A security researcher has identified thousands of Serial-to-Ethernet devices connected online that leak Telnet passwords that could be used to attack the equipment that is placed behind them.

The leaky devices are various Serial-to-Ethernet “device servers” manufactured by Lantronix, a California-based hardware vendor.

Companies buy these “device servers” and use them as a way to connect to remote equipment that only comes with serial interfaces.

Products such as Lantronix UDS or xDirect allow companies to plug an RS-XXX serial connector in one end, and an RJ-45 Ethernet connector in the other, and then manage the device via a LAN or WAN connection.

Lantronix device servers modus operandi

According to one product’s description, “the UDS1100-IAP is a rugged and powerful tool which enables users to connect, manage and control just about any piece of industrial equipment from virtually anywhere over Ethernet or the Internet,” while another product’s description claims it provides “quick and easy Ethernet connectivity to virtually any device or machine with a serial interface.”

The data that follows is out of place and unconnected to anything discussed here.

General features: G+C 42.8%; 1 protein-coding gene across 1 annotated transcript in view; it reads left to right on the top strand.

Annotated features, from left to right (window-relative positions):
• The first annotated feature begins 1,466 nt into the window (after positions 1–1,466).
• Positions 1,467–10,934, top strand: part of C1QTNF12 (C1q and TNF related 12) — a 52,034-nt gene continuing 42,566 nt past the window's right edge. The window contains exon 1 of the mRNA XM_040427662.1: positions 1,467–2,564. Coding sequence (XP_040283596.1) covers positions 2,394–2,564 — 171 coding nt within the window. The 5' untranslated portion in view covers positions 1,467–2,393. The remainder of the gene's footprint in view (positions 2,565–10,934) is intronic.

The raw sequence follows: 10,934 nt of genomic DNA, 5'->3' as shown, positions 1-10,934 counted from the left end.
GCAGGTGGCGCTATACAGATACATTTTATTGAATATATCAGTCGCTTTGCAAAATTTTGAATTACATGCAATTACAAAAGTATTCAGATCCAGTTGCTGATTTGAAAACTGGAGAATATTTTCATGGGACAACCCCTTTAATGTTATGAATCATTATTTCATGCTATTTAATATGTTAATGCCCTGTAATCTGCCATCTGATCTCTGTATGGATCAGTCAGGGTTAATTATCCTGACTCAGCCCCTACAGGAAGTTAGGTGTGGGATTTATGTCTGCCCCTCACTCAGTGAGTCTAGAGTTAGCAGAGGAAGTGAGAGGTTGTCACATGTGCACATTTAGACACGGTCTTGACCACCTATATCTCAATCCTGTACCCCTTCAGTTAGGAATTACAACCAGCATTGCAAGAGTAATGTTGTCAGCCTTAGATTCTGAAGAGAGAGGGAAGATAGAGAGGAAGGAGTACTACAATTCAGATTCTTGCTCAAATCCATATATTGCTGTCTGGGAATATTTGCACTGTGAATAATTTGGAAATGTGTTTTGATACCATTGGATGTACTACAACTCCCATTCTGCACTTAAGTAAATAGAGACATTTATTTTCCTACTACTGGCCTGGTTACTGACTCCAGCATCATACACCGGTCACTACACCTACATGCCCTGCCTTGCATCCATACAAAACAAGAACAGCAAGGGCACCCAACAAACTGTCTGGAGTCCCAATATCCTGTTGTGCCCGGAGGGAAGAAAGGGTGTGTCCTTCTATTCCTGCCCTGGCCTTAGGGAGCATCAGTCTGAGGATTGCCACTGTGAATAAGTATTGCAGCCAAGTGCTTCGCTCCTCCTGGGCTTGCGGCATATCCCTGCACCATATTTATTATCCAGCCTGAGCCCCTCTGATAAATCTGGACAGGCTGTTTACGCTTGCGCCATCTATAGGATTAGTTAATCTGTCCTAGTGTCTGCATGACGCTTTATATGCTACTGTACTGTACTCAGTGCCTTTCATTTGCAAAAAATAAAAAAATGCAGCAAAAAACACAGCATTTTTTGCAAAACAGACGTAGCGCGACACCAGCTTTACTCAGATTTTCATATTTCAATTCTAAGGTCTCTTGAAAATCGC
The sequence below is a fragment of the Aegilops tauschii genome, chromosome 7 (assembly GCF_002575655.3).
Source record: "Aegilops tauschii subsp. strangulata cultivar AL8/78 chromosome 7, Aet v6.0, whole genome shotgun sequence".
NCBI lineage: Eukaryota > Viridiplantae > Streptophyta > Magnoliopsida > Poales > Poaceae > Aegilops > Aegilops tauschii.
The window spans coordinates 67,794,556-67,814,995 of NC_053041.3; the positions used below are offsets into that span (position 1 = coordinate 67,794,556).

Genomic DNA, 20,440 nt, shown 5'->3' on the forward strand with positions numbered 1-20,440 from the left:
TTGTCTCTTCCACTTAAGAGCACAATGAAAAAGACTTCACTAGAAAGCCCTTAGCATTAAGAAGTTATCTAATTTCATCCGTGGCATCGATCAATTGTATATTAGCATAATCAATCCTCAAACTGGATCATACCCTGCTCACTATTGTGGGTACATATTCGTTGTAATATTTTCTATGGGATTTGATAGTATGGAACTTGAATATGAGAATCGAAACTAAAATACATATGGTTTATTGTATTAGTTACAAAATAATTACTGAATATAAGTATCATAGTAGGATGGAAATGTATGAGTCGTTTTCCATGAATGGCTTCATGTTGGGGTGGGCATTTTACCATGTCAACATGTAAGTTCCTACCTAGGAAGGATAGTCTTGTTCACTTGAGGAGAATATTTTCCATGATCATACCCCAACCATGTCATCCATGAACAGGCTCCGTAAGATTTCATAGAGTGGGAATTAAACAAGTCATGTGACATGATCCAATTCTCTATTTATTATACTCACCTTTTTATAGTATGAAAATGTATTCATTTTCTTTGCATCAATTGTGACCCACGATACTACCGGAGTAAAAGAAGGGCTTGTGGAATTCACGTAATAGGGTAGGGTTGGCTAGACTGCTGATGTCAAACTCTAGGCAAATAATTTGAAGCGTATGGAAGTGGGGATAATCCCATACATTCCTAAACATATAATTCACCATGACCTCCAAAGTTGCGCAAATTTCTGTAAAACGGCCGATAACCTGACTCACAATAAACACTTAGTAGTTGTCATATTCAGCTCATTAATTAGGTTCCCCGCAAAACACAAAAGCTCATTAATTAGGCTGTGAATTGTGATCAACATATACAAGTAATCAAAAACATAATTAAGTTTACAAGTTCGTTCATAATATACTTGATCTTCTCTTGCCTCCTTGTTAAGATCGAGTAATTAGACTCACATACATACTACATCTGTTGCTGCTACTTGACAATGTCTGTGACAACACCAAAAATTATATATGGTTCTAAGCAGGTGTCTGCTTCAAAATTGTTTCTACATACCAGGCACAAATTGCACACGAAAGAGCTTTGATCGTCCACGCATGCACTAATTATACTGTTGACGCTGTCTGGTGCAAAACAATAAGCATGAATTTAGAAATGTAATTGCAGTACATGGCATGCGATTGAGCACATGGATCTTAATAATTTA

The “device servers” are very popular in the ICS (Industrial Control Systems) sector, where companies use them to control old equipment that features only serial ports.

Half of Lantronix device servers are leaking passwords

Ankit Anubhav, Principal Researcher at NewSky Security, a cyber-security company specialized in IoT security, discovered yesterday that almost a half of Lantronix device servers reachable online are leaking their Telnet passwords.

“6,464 Lantronix device servers that may be connected to critical ICS-grade equipment are proudly exposing their…

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[SOURCE]